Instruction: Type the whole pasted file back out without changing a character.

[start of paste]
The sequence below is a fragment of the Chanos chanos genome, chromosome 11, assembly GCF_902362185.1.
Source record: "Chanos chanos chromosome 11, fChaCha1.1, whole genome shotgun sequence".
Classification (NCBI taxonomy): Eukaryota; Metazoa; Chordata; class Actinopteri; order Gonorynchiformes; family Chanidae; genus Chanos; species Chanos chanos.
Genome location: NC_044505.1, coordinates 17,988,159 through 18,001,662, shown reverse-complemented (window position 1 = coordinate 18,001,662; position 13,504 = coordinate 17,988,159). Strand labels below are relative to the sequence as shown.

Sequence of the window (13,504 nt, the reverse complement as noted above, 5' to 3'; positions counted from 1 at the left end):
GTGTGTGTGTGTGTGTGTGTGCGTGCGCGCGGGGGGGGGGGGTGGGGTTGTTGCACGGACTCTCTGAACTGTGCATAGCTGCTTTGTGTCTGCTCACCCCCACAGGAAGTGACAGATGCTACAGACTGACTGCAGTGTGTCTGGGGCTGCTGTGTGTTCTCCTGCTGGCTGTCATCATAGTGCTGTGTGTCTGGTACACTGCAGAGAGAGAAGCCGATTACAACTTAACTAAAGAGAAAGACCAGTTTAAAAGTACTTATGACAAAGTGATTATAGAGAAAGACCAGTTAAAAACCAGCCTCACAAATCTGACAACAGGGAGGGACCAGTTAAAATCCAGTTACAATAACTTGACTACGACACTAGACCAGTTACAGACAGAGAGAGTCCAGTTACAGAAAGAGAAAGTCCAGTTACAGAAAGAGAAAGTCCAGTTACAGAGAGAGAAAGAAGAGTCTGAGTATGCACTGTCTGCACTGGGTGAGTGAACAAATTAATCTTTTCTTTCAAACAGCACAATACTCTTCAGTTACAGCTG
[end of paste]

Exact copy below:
The sequence below is a fragment of the Chanos chanos genome, chromosome 11, assembly GCF_902362185.1.
Source record: "Chanos chanos chromosome 11, fChaCha1.1, whole genome shotgun sequence".
Classification (NCBI taxonomy): Eukaryota; Metazoa; Chordata; class Actinopteri; order Gonorynchiformes; family Chanidae; genus Chanos; species Chanos chanos.
Genome location: NC_044505.1, coordinates 17,988,159 through 18,001,662, shown reverse-complemented (window position 1 = coordinate 18,001,662; position 13,504 = coordinate 17,988,159). Strand labels below are relative to the sequence as shown.

Sequence of the window (13,504 nt, the reverse complement as noted above, 5' to 3'; positions counted from 1 at the left end):
GTGTGTGTGTGTGTGTGTGTGCGTGCGCGCGGGGGGGGGGGGTGGGGTTGTTGCACGGACTCTCTGAACTGTGCATAGCTGCTTTGTGTCTGCTCACCCCCACAGGAAGTGACAGATGCTACAGACTGACTGCAGTGTGTCTGGGGCTGCTGTGTGTTCTCCTGCTGGCTGTCATCATAGTGCTGTGTGTCTGGTACACTGCAGAGAGAGAAGCCGATTACAACTTAACTAAAGAGAAAGACCAGTTTAAAAGTACTTATGACAAAGTGATTATAGAGAAAGACCAGTTAAAAACCAGCCTCACAAATCTGACAACAGGGAGGGACCAGTTAAAATCCAGTTACAATAACTTGACTACGACACTAGACCAGTTACAGACAGAGAGAGTCCAGTTACAGAAAGAGAAAGTCCAGTTACAGAAAGAGAAAGTCCAGTTACAGAGAGAGAAAGAAGAGTCTGAGTATGCACTGTCTGCACTGGGTGAGTGAACAAATTAATCTTTTCTTTCAAACAGCACAATACTCTTCAGTTACAGCTG